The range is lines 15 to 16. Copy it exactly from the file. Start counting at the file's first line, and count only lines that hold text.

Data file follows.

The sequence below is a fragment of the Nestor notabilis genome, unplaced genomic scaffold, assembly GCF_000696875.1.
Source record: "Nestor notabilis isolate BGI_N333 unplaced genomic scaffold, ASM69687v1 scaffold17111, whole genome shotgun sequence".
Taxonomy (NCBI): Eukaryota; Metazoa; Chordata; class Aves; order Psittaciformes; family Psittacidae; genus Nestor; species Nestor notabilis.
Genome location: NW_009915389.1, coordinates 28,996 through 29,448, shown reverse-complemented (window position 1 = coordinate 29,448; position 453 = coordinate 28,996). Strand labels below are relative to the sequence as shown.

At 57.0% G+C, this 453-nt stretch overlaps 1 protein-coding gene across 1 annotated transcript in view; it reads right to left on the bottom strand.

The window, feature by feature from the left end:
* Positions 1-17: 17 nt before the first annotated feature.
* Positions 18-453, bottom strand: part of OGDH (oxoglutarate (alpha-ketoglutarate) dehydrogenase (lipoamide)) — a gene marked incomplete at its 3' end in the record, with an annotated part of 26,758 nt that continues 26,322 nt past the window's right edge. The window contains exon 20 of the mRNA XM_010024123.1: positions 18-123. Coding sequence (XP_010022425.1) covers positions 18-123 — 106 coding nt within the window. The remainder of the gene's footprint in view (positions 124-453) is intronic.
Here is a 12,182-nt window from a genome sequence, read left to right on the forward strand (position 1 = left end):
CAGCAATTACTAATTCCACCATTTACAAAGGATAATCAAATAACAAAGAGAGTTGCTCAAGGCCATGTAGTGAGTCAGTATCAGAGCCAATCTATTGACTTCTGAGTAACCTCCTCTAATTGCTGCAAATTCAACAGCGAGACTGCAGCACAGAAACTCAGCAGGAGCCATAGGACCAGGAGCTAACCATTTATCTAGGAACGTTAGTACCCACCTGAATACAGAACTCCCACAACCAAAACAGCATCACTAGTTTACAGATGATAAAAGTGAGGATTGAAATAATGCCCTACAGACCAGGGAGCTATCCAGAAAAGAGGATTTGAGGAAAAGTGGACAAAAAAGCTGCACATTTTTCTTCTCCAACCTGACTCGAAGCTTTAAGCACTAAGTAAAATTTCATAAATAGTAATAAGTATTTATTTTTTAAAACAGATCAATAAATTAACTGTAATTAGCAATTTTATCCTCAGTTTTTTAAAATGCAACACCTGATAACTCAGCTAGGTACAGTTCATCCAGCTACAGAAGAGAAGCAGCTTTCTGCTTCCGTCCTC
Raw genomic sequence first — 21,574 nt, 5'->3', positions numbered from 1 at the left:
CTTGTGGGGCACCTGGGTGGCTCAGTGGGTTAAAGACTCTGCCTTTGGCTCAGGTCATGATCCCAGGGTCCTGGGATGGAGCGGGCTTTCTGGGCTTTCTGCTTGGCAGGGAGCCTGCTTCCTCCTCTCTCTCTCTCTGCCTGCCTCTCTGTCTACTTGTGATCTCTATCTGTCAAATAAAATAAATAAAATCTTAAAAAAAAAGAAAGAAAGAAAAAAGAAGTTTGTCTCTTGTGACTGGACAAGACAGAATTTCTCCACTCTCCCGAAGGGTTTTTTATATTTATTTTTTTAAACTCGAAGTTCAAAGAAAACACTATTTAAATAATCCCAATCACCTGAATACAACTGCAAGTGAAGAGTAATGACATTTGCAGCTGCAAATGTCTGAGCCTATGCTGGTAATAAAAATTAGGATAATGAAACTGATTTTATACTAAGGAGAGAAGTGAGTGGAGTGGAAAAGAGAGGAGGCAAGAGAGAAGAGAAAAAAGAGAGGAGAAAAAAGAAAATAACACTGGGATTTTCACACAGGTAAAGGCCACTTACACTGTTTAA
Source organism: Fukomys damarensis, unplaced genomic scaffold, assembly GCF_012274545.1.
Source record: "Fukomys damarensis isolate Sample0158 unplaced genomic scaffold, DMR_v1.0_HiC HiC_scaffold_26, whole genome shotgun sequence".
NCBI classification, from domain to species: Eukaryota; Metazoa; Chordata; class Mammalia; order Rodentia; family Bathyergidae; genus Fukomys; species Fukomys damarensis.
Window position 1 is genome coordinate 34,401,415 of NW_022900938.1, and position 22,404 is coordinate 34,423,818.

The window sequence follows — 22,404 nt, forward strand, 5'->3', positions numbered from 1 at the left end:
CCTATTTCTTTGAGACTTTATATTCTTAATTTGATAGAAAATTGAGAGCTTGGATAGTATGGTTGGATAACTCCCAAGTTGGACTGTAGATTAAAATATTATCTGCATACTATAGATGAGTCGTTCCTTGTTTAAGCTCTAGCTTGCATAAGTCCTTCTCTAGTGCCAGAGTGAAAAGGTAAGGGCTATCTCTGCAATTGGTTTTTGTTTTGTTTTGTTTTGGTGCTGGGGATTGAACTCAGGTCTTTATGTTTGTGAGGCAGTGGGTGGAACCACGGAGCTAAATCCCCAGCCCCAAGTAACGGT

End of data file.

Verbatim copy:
NCBI classification, from domain to species: Eukaryota; Metazoa; Chordata; class Mammalia; order Rodentia; family Bathyergidae; genus Fukomys; species Fukomys damarensis.
Window position 1 is genome coordinate 34,401,415 of NW_022900938.1, and position 22,404 is coordinate 34,423,818.